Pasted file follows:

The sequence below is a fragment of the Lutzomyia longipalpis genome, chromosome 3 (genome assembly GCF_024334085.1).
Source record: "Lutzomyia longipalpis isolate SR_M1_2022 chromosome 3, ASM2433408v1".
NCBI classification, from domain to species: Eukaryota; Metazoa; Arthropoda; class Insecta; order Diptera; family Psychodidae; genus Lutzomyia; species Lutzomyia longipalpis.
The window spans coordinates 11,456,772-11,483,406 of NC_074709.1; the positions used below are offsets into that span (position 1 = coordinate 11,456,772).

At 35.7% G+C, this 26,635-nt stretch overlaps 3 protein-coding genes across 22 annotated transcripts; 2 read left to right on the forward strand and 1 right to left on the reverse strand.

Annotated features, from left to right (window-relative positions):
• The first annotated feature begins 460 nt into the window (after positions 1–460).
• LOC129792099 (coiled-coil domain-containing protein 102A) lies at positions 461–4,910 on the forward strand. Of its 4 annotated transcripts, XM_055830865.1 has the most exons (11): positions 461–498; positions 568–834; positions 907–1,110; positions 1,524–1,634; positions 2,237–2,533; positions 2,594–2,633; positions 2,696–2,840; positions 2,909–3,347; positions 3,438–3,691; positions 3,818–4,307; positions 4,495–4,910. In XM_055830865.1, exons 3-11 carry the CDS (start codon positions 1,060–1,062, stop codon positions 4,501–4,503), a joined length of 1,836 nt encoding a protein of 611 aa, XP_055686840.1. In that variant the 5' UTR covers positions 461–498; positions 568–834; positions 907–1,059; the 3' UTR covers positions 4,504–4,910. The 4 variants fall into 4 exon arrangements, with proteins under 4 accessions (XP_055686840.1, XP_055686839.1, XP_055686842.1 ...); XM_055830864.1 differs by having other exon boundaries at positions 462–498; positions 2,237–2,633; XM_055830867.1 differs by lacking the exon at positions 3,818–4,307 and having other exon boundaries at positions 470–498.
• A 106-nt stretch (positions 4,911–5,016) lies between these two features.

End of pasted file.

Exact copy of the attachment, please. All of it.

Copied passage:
The sequence below is a fragment of the Lutzomyia longipalpis genome, chromosome 3 (genome assembly GCF_024334085.1).
Source record: "Lutzomyia longipalpis isolate SR_M1_2022 chromosome 3, ASM2433408v1".
NCBI classification, from domain to species: Eukaryota; Metazoa; Arthropoda; class Insecta; order Diptera; family Psychodidae; genus Lutzomyia; species Lutzomyia longipalpis.
The window spans coordinates 11,456,772-11,483,406 of NC_074709.1; the positions used below are offsets into that span (position 1 = coordinate 11,456,772).

At 35.7% G+C, this 26,635-nt stretch overlaps 3 protein-coding genes across 22 annotated transcripts; 2 read left to right on the forward strand and 1 right to left on the reverse strand.

Annotated features, from left to right (window-relative positions):
• The first annotated feature begins 460 nt into the window (after positions 1–460).
• LOC129792099 (coiled-coil domain-containing protein 102A) lies at positions 461–4,910 on the forward strand. Of its 4 annotated transcripts, XM_055830865.1 has the most exons (11): positions 461–498; positions 568–834; positions 907–1,110; positions 1,524–1,634; positions 2,237–2,533; positions 2,594–2,633; positions 2,696–2,840; positions 2,909–3,347; positions 3,438–3,691; positions 3,818–4,307; positions 4,495–4,910. In XM_055830865.1, exons 3-11 carry the CDS (start codon positions 1,060–1,062, stop codon positions 4,501–4,503), a joined length of 1,836 nt encoding a protein of 611 aa, XP_055686840.1. In that variant the 5' UTR covers positions 461–498; positions 568–834; positions 907–1,059; the 3' UTR covers positions 4,504–4,910. The 4 variants fall into 4 exon arrangements, with proteins under 4 accessions (XP_055686840.1, XP_055686839.1, XP_055686842.1 ...); XM_055830864.1 differs by having other exon boundaries at positions 462–498; positions 2,237–2,633; XM_055830867.1 differs by lacking the exon at positions 3,818–4,307 and having other exon boundaries at positions 470–498.
• A 106-nt stretch (positions 4,911–5,016) lies between these two features.